Translator Disclaimer
1 March 2008 Scanning Electron Microscopy of the Egg of Haemagogus Tropicalis
Author Affiliations +
Abstract

Haemagogus tropicalis is strictly a forest-dwelling species from the fertile valley area of the Amazônia forest. It is a diurnal mosquito, and the oviposition sites for the species include tree holes. The eggs of Hg. tropicalis used in this study were from females captured on Combú Island, situated across from the city of Belém, Guajará Bay, state of Pará, at 1°25′S latitude and 48°25′W longitude. The eggs are elliptical and ∼575 µm long with a width of ∼144 µm. The ventral surface of the chorionic reticulum has regular chorionic cells with hexagonal and sometimes pentagonal ornamentation. Each chorionic cell has a thick external chorionic reticulum with regular borders. The interior of the chorionic cells have small, evenly distributed tubercles, and the dorsal external chorionic reticulum appears porous. The micropylar apparatus, located on the anterior area of the egg, was formed by a collar with a well-developed frame. Centrally, the micropylar disc had a diameter of ∼20 µm and the micropylar orifice is 2.1 µm in diameter. These data may enable construction of taxonomic keys for identifying eggs of Haemagogus species.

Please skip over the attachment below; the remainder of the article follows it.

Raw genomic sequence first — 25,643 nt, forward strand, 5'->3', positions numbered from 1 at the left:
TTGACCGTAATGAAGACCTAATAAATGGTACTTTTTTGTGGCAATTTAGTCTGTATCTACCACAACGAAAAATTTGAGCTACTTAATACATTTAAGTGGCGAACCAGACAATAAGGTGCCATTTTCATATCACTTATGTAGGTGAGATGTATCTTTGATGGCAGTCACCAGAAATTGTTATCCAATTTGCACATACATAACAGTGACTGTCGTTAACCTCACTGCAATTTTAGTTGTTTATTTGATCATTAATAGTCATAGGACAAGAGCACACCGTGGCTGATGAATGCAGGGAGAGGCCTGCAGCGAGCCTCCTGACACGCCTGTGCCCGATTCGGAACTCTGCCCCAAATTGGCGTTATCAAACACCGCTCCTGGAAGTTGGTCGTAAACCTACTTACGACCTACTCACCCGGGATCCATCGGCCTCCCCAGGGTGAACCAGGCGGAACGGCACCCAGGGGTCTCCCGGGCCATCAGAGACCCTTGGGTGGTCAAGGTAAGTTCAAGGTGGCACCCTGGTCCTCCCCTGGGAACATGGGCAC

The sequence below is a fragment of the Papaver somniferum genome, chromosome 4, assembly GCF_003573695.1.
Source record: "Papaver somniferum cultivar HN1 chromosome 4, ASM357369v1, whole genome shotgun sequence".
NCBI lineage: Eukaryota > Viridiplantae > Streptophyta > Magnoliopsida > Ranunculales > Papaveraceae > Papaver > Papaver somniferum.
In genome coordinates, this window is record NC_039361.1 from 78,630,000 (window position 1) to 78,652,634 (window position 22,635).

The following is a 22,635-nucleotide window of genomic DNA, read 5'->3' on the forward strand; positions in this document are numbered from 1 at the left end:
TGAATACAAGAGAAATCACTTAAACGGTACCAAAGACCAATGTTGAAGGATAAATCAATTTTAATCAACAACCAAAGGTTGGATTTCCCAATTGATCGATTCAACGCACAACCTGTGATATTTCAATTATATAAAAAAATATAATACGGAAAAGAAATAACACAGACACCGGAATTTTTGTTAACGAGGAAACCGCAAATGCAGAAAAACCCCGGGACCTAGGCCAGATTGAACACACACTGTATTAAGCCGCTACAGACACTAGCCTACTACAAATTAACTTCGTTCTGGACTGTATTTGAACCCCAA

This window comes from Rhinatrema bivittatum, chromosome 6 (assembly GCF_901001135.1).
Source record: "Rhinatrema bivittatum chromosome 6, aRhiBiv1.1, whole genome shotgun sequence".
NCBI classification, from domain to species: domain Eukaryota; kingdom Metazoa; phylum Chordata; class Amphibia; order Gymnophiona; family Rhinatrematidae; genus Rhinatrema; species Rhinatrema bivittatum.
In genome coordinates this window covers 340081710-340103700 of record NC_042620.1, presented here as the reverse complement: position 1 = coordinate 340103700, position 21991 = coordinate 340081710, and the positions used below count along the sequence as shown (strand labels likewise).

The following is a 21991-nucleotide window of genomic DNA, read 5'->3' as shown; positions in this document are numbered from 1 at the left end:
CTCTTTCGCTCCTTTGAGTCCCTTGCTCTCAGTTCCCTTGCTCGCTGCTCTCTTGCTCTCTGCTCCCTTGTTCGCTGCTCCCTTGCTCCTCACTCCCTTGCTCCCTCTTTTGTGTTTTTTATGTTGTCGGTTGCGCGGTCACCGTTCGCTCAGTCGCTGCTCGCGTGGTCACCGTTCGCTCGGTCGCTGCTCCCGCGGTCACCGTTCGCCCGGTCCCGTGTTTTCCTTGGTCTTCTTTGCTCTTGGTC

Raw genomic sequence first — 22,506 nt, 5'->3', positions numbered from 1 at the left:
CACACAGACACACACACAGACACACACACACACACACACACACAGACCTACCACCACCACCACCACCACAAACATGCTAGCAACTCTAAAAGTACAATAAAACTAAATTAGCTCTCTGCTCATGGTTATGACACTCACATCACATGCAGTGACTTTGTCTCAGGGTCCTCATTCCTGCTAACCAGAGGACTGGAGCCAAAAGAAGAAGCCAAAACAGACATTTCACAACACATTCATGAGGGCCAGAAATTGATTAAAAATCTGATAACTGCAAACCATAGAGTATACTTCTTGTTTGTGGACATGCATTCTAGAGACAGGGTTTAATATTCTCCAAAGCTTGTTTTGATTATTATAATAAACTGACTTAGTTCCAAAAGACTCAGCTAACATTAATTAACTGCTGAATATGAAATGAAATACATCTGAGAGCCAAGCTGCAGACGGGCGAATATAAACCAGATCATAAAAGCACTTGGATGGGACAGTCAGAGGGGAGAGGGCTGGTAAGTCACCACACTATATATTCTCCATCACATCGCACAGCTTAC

Jeronimo Alencar, Nicolas Degallier, Anthony Érico Guimarães, Janira Martins Costa, William De Almeida Marques, Vanderlei C. Silva, and Jacenir Reis dos Santos-Mallet "Scanning Electron Microscopy of the Egg of Haemagogus Tropicalis," Journal of the American Mosquito Control Association 24(1), 16-20, (1 March 2008). https://doi.org/10.2987/5632.1
Published: 1 March 2008
JOURNAL ARTICLE
5 PAGES

This article is only available to subscribers.
It is not available for individual sale.
+ SAVE TO MY LIBRARY

SHARE
ARTICLE IMPACT
RIGHTS & PERMISSIONS
Get copyright permission
Back to Top